Jan Kiefer at Milieu / Bern

Jan Kiefer

Münstergasse 6
3011 Bern

06.12.2015 —02.01.2016

Images courtesy the artist and Milieu

Often it’s the details which make a story worth telling. Among them are exactly those
trivialities which one only recognizes after a while, but which then stay with you. Let’s 
assume there’s a certain story, one which is based on observing minutiae and details. 
It all plays out more or less in the present day, and more or less in our vicinity, at 
least geographically speaking. A certain small village is located not far from a larger 
city. The inhabitants of this village would probably not even call it that, more like just a 
collection of houses. The inhabitants rarely agree on anything; most of them of them 
are quite old, just a few of them are middle age, and every last one of them is crabby. 
Their disagreement surfaces particularly whenever they’re asked to answer a 
question about their hometown. On the other hand, everyone seems to agree on the 
answer to the question of where one can get something to drink in this village, or 
rather this collection of houses. As quick as lightening and without a moment’s 
thought the answer will come: head down to Reineke. Where else, after all? And so it 
happened that one day a young man arrived in this small village and wished to drink 
something and thus ended up at Reineke. The young man opened the old wooden 
door, walked into the rather dark cubbyhole and sat down at a counter which seemed 
to be a good hundred years old. He noticed how all of the customers — or, more 
precisely, the inhabitants, since they seemed to be there every day — seemed to size 
him up. He showed no reaction. He waited a bit, then an old man who was at least as 
old as the wooden counter came and stood in front of him. “Yes?” came the question, 
and “a beer” was the answer. That was about the entire dialogue for the next few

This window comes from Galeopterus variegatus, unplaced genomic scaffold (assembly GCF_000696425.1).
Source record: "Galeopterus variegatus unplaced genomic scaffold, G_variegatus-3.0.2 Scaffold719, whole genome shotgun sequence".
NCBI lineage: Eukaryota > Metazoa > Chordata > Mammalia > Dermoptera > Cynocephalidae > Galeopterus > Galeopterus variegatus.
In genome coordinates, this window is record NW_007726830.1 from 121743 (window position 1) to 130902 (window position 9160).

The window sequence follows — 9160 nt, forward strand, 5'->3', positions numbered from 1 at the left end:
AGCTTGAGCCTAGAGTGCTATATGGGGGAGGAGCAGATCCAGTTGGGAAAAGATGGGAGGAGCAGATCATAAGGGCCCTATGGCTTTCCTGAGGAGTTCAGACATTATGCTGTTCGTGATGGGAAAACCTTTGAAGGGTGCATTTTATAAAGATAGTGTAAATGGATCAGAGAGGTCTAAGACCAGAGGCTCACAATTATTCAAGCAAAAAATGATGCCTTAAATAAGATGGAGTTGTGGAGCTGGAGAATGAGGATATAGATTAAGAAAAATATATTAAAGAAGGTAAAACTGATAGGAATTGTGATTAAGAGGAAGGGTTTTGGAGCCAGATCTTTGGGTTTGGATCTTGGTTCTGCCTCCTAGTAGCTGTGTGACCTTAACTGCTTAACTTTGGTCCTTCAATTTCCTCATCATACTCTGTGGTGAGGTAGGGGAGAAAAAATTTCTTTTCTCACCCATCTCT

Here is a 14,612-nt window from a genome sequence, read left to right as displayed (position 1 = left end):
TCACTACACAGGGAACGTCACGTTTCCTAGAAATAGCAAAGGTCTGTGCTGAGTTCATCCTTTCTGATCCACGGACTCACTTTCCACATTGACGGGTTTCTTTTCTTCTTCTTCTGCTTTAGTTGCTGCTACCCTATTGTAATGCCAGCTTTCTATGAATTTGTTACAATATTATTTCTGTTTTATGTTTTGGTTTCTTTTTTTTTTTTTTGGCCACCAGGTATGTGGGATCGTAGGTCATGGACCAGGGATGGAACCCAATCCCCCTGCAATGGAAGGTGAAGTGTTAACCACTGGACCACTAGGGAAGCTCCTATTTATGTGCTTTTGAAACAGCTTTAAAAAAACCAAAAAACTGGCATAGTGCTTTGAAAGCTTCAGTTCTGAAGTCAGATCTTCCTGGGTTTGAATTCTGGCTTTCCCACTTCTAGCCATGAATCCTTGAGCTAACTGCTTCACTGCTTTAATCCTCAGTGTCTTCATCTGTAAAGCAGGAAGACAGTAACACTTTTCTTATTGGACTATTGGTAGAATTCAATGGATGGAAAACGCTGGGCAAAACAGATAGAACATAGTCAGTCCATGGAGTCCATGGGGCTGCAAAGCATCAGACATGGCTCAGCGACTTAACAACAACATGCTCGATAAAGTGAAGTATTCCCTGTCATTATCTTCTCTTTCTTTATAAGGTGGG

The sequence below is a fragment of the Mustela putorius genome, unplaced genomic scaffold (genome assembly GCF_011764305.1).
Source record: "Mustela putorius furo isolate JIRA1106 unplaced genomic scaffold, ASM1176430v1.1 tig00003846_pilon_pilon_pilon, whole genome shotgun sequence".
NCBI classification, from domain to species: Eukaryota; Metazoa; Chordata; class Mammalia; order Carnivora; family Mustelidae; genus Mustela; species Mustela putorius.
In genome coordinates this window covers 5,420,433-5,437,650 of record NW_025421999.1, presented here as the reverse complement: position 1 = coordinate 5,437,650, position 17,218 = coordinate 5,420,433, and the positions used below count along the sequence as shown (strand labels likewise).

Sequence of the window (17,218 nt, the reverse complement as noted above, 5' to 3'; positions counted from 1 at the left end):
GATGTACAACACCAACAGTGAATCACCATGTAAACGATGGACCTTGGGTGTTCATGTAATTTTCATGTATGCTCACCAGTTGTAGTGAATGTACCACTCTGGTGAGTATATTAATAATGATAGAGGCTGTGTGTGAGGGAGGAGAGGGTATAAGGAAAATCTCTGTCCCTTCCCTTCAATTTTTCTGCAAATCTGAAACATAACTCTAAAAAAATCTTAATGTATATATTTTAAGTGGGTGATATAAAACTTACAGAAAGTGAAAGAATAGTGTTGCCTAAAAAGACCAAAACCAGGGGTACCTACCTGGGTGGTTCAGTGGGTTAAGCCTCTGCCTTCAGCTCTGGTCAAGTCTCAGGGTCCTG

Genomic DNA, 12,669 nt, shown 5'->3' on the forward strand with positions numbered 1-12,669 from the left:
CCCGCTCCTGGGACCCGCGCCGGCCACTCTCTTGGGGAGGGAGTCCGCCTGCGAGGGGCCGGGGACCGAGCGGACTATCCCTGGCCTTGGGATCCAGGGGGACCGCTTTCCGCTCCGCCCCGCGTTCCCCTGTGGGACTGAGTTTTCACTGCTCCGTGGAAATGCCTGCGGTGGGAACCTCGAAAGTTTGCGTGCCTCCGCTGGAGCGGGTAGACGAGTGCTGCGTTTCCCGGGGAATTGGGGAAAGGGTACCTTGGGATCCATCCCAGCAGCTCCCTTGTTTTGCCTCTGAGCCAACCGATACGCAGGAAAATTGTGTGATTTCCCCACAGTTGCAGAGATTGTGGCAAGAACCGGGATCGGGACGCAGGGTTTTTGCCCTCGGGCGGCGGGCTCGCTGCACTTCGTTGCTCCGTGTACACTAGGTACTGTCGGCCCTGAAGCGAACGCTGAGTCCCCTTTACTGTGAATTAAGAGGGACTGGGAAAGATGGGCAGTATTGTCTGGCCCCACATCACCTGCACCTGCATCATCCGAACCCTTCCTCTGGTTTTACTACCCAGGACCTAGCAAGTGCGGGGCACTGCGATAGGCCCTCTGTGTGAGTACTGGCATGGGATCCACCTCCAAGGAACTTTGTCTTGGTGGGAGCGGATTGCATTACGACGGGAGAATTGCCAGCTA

hours. Thus the young man sat at the bar and looked around — inconspicuously, of 
course. He drank his beer and ordered another one. No more chitchat was needed, 
just a finger pointing at the empty glass and a nod of the head. That got the point 
across. There really wasn’t much to look at in this dreary, joyless pub. But then he 
noticed with growing fascination some small carvings in the old wood counter. Some 
of them seemed to have been carefully carved out, others roughly scraped, with 
fingernails that must have been long and solid enough to get through the wood. He 
saw some pretty strange figures, read names, discovered images. Everything was 
quite simplistic and crude and besides had nothing to do with the texts and tags 
which he knew from clubs and bars in the city. This here was crude, but meaningful.

It seemed as if this counter told the story of the pub, the personal story of the family 
who had opened Reineke. Everything was arranged around the middle of the 
counter, where one could make out initials — probably those of the owners. The bar 
must have been there for almost one hundred years. Around these letters and years 
there were small picture stories. He saw a dancing couple in traditional dress next to 
a house quite similar to the very place where he had spent the last two hours. Nearby 
was a small carving of a child playing with two dogs. The closer he looked, the more 
he discovered. The parents grew older. The child — a boy — got bigger. He went 
away on trips, saw the world, sailed the seas, climbed mountains, and then came 
back to the house he had been born in. The parents died, the son got married and 
then was suddenly alone. Everything seemed to be in movement, the narrative told 
itself. And yet at one point it stopped, it ceased to continue. All these small carvings 
which managed to say so much without any text reminded him of fables and fairy 
tales, and thus he began to wonder if the young man (who must now be much older) 
was still alive. 

He finished his beer and was about to order a new one when he noticed that the 
barkeeper was standing in front of him and watching him. It seemed he hadn’t 
noticed the man watching for quite a while, lost in the story as he had been. The old 
man whose face bore the mark of many years served him another beer, looked him 
deep in the eyes and murmured, “Those are just pictures on an old counter. That’s all 
past, nothing but old history. This one’s on the house.”

Fabian Schöneich